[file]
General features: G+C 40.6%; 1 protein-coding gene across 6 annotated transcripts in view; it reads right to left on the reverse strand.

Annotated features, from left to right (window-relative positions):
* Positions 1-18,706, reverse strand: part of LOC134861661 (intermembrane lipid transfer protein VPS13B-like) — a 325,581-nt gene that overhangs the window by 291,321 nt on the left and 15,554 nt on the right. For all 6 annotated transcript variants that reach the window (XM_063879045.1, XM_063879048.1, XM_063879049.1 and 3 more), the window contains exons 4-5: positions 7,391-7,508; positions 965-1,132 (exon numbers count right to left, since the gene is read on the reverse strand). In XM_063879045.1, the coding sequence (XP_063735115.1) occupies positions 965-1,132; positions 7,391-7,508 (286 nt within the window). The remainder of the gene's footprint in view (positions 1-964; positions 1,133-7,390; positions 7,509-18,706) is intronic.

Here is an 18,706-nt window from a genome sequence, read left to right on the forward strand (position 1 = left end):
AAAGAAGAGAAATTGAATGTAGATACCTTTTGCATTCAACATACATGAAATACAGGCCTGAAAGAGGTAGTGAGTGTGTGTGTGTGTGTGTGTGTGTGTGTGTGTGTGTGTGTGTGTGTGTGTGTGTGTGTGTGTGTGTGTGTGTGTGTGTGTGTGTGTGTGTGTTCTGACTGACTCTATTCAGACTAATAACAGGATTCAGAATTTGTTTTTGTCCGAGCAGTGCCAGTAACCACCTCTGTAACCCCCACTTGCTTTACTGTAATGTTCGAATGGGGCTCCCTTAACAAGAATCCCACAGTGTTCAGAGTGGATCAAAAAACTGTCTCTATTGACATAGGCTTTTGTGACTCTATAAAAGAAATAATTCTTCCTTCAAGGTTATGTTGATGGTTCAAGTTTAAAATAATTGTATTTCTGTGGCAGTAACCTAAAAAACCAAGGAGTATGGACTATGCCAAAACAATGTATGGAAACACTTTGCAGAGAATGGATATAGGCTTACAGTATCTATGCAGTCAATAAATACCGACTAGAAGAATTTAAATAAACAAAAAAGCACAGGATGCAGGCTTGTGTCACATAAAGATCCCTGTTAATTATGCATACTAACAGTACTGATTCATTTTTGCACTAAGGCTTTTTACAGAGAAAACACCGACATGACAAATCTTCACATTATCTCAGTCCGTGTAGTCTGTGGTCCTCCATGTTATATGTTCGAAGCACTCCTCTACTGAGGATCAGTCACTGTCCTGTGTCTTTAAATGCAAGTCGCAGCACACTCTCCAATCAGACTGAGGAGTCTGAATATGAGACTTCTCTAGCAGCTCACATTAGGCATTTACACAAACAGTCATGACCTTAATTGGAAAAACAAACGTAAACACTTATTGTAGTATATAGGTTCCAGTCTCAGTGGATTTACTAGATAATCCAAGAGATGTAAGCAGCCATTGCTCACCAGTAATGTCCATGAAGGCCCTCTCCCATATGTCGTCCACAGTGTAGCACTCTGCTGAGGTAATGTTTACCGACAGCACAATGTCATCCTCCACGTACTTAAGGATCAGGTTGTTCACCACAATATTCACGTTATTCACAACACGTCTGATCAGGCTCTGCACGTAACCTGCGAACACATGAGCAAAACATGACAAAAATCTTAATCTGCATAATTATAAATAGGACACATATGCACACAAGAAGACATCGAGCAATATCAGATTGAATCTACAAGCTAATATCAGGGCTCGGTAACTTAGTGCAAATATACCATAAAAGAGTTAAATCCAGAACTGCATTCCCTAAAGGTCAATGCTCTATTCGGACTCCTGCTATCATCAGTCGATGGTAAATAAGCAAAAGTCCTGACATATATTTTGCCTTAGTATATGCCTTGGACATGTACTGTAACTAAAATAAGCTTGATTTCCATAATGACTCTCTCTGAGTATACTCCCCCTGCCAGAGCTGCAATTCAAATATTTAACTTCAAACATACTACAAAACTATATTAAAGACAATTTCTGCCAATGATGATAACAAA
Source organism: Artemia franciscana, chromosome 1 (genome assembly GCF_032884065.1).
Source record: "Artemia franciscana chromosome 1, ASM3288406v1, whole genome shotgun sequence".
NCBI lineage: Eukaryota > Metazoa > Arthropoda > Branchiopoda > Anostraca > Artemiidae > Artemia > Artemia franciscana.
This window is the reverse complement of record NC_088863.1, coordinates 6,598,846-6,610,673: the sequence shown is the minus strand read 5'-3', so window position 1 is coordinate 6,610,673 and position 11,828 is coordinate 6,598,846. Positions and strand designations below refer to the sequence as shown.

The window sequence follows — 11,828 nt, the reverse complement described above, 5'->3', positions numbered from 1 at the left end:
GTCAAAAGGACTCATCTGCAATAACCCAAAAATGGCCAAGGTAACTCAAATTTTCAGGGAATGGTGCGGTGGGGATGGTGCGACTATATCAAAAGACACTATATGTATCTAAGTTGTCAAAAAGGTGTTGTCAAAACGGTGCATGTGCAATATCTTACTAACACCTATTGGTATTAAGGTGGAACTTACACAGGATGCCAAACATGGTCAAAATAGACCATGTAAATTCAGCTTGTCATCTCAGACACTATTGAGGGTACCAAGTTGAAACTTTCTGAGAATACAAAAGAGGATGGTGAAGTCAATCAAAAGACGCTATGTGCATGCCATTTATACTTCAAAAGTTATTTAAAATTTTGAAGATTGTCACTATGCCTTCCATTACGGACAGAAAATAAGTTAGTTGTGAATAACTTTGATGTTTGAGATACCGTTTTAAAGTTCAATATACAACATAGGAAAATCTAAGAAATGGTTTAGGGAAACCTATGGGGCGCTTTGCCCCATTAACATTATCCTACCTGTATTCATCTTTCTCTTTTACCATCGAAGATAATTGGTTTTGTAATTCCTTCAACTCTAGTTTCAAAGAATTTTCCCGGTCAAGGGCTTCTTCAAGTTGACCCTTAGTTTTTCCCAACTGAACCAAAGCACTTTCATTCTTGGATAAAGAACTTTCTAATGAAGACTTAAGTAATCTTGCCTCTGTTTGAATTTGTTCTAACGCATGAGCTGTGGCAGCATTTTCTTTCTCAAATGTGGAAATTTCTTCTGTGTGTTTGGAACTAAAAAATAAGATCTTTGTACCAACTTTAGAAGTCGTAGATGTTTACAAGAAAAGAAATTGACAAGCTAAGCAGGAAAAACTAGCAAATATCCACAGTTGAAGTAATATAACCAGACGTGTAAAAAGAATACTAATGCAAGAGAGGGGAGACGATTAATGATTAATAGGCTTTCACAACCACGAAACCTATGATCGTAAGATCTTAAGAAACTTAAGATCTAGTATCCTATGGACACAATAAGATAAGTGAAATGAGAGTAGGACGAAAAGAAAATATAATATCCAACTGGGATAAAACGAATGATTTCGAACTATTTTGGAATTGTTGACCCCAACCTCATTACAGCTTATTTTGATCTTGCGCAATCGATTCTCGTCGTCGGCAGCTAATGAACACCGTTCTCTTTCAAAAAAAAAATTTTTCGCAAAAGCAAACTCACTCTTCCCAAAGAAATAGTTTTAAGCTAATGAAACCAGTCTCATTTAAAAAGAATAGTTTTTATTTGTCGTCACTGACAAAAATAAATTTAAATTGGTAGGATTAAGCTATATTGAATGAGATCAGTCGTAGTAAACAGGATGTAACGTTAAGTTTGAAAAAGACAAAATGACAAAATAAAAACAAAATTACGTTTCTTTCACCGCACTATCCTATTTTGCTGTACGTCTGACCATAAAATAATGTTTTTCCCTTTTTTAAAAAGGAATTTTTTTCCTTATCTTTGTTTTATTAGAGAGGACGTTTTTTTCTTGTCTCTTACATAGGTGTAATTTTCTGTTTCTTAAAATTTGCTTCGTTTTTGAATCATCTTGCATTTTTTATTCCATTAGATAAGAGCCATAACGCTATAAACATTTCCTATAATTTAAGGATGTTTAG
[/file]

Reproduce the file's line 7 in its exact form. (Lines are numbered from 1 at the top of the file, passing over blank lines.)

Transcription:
Source record: "Artemia franciscana chromosome 1, ASM3288406v1, whole genome shotgun sequence".